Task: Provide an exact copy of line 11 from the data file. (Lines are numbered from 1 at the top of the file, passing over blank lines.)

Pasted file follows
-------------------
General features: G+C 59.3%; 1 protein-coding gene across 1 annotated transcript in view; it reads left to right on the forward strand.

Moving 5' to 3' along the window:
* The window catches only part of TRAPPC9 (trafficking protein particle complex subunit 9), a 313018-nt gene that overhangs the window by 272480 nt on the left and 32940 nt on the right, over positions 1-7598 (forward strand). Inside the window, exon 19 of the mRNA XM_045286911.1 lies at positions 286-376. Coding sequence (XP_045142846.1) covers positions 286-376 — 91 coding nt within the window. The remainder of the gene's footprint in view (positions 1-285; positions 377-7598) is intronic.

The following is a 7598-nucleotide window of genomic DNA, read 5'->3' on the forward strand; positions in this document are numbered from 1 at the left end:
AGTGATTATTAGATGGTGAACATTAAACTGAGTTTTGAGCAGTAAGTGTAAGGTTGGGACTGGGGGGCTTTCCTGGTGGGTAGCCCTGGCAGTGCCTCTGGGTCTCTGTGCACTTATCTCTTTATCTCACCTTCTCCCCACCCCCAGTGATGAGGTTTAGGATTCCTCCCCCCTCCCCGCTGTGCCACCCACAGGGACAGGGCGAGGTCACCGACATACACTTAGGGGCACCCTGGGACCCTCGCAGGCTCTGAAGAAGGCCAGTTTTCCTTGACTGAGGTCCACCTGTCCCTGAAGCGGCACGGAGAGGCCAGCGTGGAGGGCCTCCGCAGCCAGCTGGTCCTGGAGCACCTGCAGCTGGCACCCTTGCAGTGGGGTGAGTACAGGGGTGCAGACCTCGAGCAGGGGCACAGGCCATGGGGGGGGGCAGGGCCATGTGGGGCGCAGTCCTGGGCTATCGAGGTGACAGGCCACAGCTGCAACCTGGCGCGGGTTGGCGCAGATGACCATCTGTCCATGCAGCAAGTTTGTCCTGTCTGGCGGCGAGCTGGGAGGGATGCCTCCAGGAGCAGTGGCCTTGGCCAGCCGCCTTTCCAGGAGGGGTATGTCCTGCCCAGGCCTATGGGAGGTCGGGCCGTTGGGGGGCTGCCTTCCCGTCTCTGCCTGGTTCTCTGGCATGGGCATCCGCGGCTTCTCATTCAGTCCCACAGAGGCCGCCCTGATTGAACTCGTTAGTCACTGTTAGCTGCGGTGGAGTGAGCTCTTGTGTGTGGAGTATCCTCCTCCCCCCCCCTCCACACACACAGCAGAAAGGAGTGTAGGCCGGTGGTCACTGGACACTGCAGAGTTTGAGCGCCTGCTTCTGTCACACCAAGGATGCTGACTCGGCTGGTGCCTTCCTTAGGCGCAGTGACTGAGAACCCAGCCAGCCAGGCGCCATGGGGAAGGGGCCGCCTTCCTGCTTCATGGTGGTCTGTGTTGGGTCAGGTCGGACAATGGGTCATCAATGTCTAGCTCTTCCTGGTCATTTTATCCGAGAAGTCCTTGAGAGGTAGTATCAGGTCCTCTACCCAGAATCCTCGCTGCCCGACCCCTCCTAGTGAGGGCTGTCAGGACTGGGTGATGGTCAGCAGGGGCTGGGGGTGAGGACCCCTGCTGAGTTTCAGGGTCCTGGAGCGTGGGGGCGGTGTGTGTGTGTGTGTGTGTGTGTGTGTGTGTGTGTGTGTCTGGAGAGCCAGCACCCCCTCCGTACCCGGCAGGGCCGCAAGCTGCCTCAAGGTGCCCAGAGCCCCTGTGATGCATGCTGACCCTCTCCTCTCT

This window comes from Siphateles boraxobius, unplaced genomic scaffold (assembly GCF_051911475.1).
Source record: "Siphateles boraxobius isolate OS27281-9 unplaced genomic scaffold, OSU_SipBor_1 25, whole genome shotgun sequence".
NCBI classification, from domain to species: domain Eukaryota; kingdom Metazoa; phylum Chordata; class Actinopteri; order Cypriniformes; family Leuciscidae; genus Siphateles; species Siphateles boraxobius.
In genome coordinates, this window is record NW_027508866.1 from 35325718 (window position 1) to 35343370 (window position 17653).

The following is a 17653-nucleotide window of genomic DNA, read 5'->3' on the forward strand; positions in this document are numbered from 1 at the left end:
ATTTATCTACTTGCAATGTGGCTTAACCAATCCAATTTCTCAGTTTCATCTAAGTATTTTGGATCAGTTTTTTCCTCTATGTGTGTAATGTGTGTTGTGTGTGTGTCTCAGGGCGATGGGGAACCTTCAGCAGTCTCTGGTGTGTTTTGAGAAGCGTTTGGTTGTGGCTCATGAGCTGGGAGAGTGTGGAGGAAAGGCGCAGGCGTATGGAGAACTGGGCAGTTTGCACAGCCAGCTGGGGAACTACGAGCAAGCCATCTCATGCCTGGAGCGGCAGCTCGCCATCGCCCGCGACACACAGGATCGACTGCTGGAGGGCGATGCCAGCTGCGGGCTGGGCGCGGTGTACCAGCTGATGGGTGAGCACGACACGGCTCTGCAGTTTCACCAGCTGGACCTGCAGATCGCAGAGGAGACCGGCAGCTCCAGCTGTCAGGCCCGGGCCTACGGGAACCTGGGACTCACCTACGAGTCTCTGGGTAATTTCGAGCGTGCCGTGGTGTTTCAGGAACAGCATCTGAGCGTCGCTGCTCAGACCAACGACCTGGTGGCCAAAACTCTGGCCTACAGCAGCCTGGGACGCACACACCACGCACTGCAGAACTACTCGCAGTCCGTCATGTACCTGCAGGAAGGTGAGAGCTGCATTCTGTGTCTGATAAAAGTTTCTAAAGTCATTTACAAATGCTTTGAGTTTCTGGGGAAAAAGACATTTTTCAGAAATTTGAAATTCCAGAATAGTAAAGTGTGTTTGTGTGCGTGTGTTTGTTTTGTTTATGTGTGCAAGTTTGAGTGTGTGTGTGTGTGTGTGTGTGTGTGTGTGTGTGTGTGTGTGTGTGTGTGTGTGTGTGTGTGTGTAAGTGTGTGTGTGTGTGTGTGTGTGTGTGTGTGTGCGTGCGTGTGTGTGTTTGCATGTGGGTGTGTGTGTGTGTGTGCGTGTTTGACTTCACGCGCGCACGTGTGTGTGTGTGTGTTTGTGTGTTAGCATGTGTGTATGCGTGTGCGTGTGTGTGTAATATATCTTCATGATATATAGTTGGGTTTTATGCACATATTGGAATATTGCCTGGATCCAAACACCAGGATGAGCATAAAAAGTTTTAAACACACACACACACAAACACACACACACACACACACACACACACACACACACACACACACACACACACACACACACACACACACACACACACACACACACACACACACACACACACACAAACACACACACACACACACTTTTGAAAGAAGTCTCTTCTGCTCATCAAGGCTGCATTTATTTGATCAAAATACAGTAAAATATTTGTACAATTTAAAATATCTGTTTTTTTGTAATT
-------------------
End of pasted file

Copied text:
ATTTATCTACTTGCAATGTGGCTTAACCAATCCAATTTCTCAGTTTCATCTAAGTATTTTGGATCAGTTTTTTCCTCTATGTGTGTAATGTGTGTTGTGTGTGTGTCTCAGGGCGATGGGGAACCTTCAGCAGTCTCTGGTGTGTTTTGAGAAGCGTTTGGTTGTGGCTCATGAGCTGGGAGAGTGTGGAGGAAAGGCGCAGGCGTATGGAGAACTGGGCAGTTTGCACAGCCAGCTGGGGAACTACGAGCAAGCCATCTCATGCCTGGAGCGGCAGCTCGCCATCGCCCGCGACACACAGGATCGACTGCTGGAGGGCGATGCCAGCTGCGGGCTGGGCGCGGTGTACCAGCTGATGGGTGAGCACGACACGGCTCTGCAGTTTCACCAGCTGGACCTGCAGATCGCAGAGGAGACCGGCAGCTCCAGCTGTCAGGCCCGGGCCTACGGGAACCTGGGACTCACCTACGAGTCTCTGGGTAATTTCGAGCGTGCCGTGGTGTTTCAGGAACAGCATCTGAGCGTCGCTGCTCAGACCAACGACCTGGTGGCCAAAACTCTGGCCTACAGCAGCCTGGGACGCACACACCACGCACTGCAGAACTACTCGCAGTCCGTCATGTACCTGCAGGAAGGTGAGAGCTGCATTCTGTGTCTGATAAAAGTTTCTAAAGTCATTTACAAATGCTTTGAGTTTCTGGGGAAAAAGACATTTTTCAGAAATTTGAAATTCCAGAATAGTAAAGTGTGTTTGTGTGCGTGTGTTTGTTTTGTTTATGTGTGCAAGTTTGAGTGTGTGTGTGTGTGTGTGTGTGTGTGTGTGTGTGTGTGTGTGTGTGTGTGTGTGTGTGTGTGTGTAAGTGTGTGTGTGTGTGTGTGTGTGTGTGTGTGTGCGTGCGTGTGTGTGTTTGCATGTGGGTGTGTGTGTGTGTGTGCGTGTTTGACTTCACGCGCGCACGTGTGTGTGTGTGTGTTTGTGTGTTAGCATGTGTGTATGCGTGTGCGTGTGTGTGTAATATATCTTCATGATATATAGTTGGGTTTTATGCACATATTGGAATATTGCCTGGATCCAAACACCAGGATGAGCATAAAAAGTTTTAAACACACACACACACAAACACACACACACACACACACACACACACACACACACACACACACACACACACACACACACACACACACACACACACACACACACACACACACACACACACACAAACACACACACACACACACTTTTGAAAGAAGTCTCTTCTGCTCATCAAGGCTGCATTTATTTGATCAAAATACAGTAAAATATTTGTACAATTTAAAATATCTGTTTTTTTGTAATT